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19 Lessons On Tea: Become an Expert on Buying, Brewing, and Drinking the Best Tea Paperback – December 12, 2012
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The use of the term oxidation as opposed to the incorrect term of fermentation when applied to tea processing was the high spot for me in this book. And a correct explanation of oxidation is presented. Sadly, stating that "experts" support both sides of the use of oxidation or fermentation. The accepted term in the tea industry is oxidation and the use of fermentation indicates the person using does not understand either the chemistry of the processes or how tea is processed.
Statements like "Plucking by hand is only reserved for high quality teas these days; modern technology harvests and processes most lower quality tea now." shows a misunderstanding of tea processing in various cultures. Japanese tea is predominantly machine harvested, some of the most expensive darjeelings undergo mechanical processing, prized oolongs may also undergo mechanical manipulation & technology pervades tea processors to everything from shade during an outdoor wither to control temperature and humidity during indoor withering. The most expensive and prized gyokuros and ceremonial matchas have technolgy employed at various steps to assure proper shade growing to contolled grinding speed for matcha to the air & light proof packaging.
Comments like "any green tea you drink outside of Japan was probably grown in China." is false. Japan exports green tea and can be easily purchased. And saying that a particular type of tea is superior to others does not take into consideration that every type of tea has various qualities depending on the grower, the processing and storage. The statement that dragonwell is a superior tea just because a bud and 2 leaves are used is invalid. It's these kind of generalities throughout the book will erodes its credibility.
Beginners starting with this book will end up with misconceptions about tea. A better resource would be the book Tea: History, Terroirs, Varieties by Kevin Gascoin who presents regularly at the World Tea Expo and trains tea professionals. Those interested in just dabbling in tea, the education section of any reputable tea company website where how to steep a proper cup of tea using their products is available.
The basics of tea production, the wide range of tea varieties, and various aspects of brewing and serving tea are covered along with some interesting historical and cultural tea trivia. Even tisanes and the health aspects of tea are discussed.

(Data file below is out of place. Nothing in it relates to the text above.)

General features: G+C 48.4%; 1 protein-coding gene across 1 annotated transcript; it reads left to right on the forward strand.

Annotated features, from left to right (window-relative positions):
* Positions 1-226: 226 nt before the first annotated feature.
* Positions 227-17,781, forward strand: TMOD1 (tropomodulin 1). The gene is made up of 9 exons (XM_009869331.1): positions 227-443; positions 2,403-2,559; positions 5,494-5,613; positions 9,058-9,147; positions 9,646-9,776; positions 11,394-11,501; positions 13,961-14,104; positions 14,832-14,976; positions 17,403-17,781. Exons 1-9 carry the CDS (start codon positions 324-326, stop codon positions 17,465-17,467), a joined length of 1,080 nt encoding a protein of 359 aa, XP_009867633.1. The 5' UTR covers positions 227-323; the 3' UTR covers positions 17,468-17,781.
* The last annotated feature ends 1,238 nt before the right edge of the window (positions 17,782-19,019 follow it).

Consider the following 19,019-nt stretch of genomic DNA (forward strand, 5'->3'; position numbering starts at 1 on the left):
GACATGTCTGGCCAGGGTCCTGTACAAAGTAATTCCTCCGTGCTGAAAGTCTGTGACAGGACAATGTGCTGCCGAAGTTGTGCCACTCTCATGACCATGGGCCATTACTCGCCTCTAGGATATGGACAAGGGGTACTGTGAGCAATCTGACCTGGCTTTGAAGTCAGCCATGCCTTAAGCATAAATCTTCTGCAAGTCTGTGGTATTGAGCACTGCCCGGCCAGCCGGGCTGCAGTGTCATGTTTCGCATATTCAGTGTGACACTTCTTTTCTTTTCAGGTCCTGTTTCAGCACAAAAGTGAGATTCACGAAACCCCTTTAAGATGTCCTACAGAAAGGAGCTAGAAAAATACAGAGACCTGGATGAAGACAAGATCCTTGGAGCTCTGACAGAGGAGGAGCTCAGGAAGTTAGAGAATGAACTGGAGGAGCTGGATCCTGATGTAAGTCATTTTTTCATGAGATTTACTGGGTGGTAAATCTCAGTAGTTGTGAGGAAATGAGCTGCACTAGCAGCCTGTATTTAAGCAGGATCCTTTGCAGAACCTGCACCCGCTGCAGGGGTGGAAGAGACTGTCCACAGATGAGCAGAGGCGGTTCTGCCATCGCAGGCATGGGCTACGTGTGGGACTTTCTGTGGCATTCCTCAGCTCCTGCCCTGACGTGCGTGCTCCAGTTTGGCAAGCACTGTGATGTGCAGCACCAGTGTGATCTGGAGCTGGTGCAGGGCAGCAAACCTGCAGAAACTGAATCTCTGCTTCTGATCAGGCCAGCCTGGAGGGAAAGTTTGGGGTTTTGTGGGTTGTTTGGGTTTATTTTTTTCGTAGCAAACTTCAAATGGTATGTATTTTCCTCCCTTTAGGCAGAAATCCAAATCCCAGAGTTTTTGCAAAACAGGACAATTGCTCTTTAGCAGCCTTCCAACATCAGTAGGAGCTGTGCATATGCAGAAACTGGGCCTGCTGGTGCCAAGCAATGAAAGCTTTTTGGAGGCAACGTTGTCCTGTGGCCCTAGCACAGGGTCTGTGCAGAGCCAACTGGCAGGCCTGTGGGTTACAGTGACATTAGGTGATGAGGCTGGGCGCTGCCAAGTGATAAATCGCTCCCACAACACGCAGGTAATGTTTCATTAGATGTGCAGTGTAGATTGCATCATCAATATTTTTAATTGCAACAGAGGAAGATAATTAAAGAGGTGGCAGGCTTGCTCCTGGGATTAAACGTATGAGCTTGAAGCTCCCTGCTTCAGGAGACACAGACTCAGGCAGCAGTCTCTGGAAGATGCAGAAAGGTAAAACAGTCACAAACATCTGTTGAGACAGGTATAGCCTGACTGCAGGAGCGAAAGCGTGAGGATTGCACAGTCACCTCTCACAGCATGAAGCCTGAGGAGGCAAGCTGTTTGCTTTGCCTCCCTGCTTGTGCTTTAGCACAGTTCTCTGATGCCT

The book is compact and the chapters are focused enough so that an index isn't really needed but a bibliography and footnotes would be helpful to readers wanting to go beyond the basics and explore any of the many fascinating aspects of tea in greater detail.
A copy was provided by the publisher for unbiased review.
In that regard, this book is a very fair starting read for anybody interested in learning a little more beyond the basics of tea - and I can guarantee all beginner to intermediate tea enthusiasts will learn a thing or two from this piece. It offers a well-rounded starting point and brief look into the growing, cultivation, processing, sale, and proper preparation into the major categories of tea (green, yellow, white, oolong, pu-ehr, black and herbal).
It informs readers on some really pertinent facts about each type and presents brief histories, and some trivia, at the end of each chapter. It covers the basics of brewing and steeping methods, accessories, rituals, rarities, and the like. After reading through the entire book, I found myself recognizing popular blends and regional teas while browsing different tea shops where before I had no idea what they meant (for example, gunpowder green tea or lapsang souchong).
Where the book falls a bit short is in the writing, which is somewhat elementary and dull, and its only very brief coverage of other popular tea types like rooibos and yerba maté. The plus side is that it's a very quick read and well organized, packing a lot of information in a small amount of time, making it a great reference to carry around while looking for teas to try. The information presented in 19 Lessons... is fundamentally sound for anybody who wants a starting point to greater knowledge.